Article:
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Industrial Automation Companies, Tax & Assurance Guidance

Misconceptions About the Research & Experimentation Tax Credit

Posted on January 15, 2021 by

Tim Finerty

Tim Finerty

Bryan Powrozek

Bryan Powrozek

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As companies put more emphasis on Industry 4.0 and business processes become more automated and accessible, the opportunities for Research & Experimentation tax credits increase. The Research and Experimentation (R&E) tax credit, commonly known as the Research and Development (R&D) tax credit is a tax incentive that can provide tax benefits for companies investing in R&D. Many companies have qualified research activity; however, most businesses do not fully leverage this tax incentive. Learn what is considered a qualifying activity and discover what areas are most often overlooked when calculating the credit.

What Type of Activity Qualifies?

There are three prongs to the definition of the term qualified research. Qualified research includes:

  1. Research expenditures which may be treated as deductible expenses under the provisions of the tax code
  2. Research that is undertaken for the purpose of discovering information which is technological in nature and, the application of which, is intended to be useful in the development of new or improved business components
  3. Substantially all the activities that constitute elements of a process of experimentation for a functional purpose

What Does This Mean?

The most common misconception regarding the R&D credit is that companies must be inventing something entirely new or groundbreaking to qualify for the credit. However, back in 2003 the IRS loosened qualifications to include development efforts which only need to be evolutionary to you. In other words, if employees in your organization are spending time to discover technical information through research and experimentation, with the intention of developing or improving products or trade processes using the principals in Industry 4.0, those expenses will generally be qualified research and development costs for purposes of the credit.

Research expenditures generally include costs incidental to the development or improvement of a product, process, formula, invention, technique, patent or similar property.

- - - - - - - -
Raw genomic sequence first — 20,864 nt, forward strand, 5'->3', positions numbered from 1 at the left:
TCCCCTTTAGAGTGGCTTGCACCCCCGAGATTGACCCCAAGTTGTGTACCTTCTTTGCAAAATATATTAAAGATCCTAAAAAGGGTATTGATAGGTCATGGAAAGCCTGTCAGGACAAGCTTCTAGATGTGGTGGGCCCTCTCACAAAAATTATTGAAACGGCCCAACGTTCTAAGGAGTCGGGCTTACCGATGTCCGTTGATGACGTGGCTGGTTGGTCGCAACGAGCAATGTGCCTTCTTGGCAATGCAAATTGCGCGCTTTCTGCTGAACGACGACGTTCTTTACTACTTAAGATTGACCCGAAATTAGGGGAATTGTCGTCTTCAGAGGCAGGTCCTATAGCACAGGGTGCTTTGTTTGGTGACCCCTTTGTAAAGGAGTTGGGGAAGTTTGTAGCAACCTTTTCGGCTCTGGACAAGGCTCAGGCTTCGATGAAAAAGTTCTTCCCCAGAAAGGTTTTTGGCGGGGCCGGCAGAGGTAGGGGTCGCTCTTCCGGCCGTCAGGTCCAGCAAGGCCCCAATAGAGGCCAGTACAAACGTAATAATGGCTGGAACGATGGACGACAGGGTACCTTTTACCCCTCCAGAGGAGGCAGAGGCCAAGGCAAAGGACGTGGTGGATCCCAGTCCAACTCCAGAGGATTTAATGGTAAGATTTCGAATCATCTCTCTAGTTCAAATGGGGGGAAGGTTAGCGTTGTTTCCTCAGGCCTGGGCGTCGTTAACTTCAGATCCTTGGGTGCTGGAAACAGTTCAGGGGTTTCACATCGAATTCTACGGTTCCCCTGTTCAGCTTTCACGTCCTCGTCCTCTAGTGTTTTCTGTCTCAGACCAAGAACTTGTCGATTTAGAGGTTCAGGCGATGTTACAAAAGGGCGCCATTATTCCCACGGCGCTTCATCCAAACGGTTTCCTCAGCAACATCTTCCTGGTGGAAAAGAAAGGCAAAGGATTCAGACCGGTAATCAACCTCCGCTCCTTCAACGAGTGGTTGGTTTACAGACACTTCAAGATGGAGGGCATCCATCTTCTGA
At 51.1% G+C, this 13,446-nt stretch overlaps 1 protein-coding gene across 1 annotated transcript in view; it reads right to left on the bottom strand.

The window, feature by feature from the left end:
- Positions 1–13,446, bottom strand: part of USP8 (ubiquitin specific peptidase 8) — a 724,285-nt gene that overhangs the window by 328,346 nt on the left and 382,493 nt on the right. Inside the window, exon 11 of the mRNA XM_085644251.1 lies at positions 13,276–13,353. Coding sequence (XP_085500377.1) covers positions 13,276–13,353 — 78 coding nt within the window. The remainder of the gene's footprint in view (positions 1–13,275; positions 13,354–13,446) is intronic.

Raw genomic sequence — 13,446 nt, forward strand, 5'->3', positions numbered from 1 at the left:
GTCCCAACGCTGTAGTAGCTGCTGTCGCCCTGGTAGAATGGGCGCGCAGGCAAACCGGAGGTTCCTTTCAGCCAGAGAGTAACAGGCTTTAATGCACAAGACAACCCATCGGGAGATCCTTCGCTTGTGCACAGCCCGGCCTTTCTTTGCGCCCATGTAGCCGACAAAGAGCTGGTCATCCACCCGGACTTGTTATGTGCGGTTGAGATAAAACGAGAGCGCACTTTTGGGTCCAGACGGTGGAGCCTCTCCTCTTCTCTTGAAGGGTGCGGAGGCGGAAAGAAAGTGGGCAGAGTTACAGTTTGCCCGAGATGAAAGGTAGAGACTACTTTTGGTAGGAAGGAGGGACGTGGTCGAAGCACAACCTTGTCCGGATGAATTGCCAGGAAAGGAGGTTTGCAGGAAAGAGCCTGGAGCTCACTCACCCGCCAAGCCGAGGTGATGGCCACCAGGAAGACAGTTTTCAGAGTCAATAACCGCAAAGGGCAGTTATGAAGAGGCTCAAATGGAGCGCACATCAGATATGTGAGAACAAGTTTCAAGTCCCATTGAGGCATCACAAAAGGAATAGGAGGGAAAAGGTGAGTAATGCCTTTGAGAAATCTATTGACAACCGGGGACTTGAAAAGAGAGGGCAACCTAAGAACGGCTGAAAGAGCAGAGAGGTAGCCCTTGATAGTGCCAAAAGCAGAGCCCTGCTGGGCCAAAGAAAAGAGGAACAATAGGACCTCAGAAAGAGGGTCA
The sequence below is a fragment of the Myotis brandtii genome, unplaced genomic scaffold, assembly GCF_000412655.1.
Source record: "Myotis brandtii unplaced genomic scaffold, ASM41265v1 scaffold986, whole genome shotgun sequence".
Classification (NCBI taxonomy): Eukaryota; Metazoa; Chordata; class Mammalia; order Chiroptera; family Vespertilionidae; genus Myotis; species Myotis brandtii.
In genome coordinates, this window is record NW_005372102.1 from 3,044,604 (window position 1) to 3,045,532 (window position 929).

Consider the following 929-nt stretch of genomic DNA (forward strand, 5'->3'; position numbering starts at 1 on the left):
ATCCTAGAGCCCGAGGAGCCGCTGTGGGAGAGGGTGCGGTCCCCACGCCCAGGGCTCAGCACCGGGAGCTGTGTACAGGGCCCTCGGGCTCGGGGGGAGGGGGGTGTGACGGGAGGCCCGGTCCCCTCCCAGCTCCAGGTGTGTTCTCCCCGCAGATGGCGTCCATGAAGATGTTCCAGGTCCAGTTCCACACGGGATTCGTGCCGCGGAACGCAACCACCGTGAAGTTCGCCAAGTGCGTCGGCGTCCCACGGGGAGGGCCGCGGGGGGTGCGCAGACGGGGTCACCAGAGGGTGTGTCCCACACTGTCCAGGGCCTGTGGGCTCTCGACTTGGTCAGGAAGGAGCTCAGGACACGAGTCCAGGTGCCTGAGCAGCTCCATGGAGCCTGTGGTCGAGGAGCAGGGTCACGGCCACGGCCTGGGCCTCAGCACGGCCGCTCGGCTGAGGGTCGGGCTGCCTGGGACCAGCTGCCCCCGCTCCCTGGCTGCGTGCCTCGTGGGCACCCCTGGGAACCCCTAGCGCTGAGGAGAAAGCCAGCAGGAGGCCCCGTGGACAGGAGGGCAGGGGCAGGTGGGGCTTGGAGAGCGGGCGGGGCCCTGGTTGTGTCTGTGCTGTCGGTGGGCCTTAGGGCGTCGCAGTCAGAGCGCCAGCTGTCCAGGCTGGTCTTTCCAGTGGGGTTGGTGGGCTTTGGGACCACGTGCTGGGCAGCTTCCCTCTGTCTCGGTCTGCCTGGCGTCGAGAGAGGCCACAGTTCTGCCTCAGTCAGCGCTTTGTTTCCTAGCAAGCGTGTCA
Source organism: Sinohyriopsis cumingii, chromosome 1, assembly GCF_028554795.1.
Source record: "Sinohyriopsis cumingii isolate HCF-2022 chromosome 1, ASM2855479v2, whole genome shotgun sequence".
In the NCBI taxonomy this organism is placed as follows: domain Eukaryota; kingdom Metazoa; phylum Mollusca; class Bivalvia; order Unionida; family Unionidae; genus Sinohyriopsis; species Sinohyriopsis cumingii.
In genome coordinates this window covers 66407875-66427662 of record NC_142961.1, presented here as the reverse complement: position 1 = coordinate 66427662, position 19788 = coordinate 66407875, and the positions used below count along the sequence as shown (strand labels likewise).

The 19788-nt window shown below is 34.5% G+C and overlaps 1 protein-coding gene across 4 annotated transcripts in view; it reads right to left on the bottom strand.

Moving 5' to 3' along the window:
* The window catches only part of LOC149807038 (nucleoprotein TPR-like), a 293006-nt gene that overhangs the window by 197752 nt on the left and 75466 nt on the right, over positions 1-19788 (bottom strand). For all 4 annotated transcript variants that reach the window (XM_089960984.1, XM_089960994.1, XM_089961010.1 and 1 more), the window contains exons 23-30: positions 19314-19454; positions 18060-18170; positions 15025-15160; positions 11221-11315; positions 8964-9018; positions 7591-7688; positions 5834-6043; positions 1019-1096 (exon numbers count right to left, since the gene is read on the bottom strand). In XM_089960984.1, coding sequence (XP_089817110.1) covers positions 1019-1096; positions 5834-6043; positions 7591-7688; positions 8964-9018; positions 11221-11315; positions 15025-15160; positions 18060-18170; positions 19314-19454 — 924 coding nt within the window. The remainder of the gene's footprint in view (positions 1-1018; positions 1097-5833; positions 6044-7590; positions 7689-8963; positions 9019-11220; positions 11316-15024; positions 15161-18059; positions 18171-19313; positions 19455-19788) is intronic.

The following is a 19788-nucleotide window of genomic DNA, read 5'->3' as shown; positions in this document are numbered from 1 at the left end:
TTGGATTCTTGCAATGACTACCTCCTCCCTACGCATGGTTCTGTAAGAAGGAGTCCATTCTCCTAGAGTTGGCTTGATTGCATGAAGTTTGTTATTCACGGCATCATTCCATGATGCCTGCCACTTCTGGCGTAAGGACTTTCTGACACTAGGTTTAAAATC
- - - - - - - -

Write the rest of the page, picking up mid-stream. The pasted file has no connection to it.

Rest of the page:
The discovery requirement is satisfied if the research is “intended to eliminate uncertainty concerning the development or improvement of a business component.” The test is taxpayer-focused rather than industry-focused, which means it does not matter if another company has developed the product or process. If there is an element of uncertainty in the activity you are engaging, it may be a qualifying activity. Eligibility does not depend upon the ultimate success, failure, sale or use of the product. Typically, costs are eligible until the element of uncertainty is eliminated.

The process of experimentation test requires a facts and circumstances analysis; however, the IRS has provided three core elements needed to satisfy this test:

  1. Identifying uncertainties
  2. Identifying alternative solutions
  3. Evaluating the identified alternative

If your process includes all three steps, it is likely a qualifying activity.

Identifying Research Expenditures

Many companies aren’t aware that a product or process merely needs to be evolutionary to them in order to qualify. In addition, Clayton & McKervey has encountered many companies utilizing the credit, but not to the fullest extent.

Identifying qualifying expenditures is usually an area most taxpayers misunderstand. Costs incurred in the development or improvement of a plant process, a product and a technique are all qualifying expenditures. To put that into context, a system integrator often improves a product or technique for each automation cell produced. In that regard, the costs incurred to engineer and test a cell would be qualified expenses. If the cell is duplicated, only the costs incurred for the first cell would be qualified; however, most cells have a unique component.

If business owners drill down even further and question what type of costs are considered research costs for purposes of calculating the credit, they would find that many supply costs are also included in the definition of qualified expenditures. We have found supply costs are often an overlooked expenditure for purposes of the credit calculation, and often these are the largest costs incurred in the development of an automation cell.

How Much Is the Credit?

Typically the credit will be about 5 -10% of qualified research expenditures. The credit may be carried back one year and carried forward 20 years.

Contact Us

If you think you may qualify for the credit, or may not have utilized the credit to its fullest extent in prior years, there may an opportunity to amend returns and apply for a refund or credit carryover. For additional information call us at 248.208.8860 or click here to contact us. We look forward to speaking with you soon.

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Tim Finerty

Shareholder, Industrial Automation

Tim provides tax, accounting and consulting support to help industrial automation companies maximize profitability.

Bryan Powrozek

Senior Manager, Industrial Automation

As the leader of the firm's industrial automation group and host of The Sound of Automation podcast, Bryan helps owners free up cash flow and scale their businesses.

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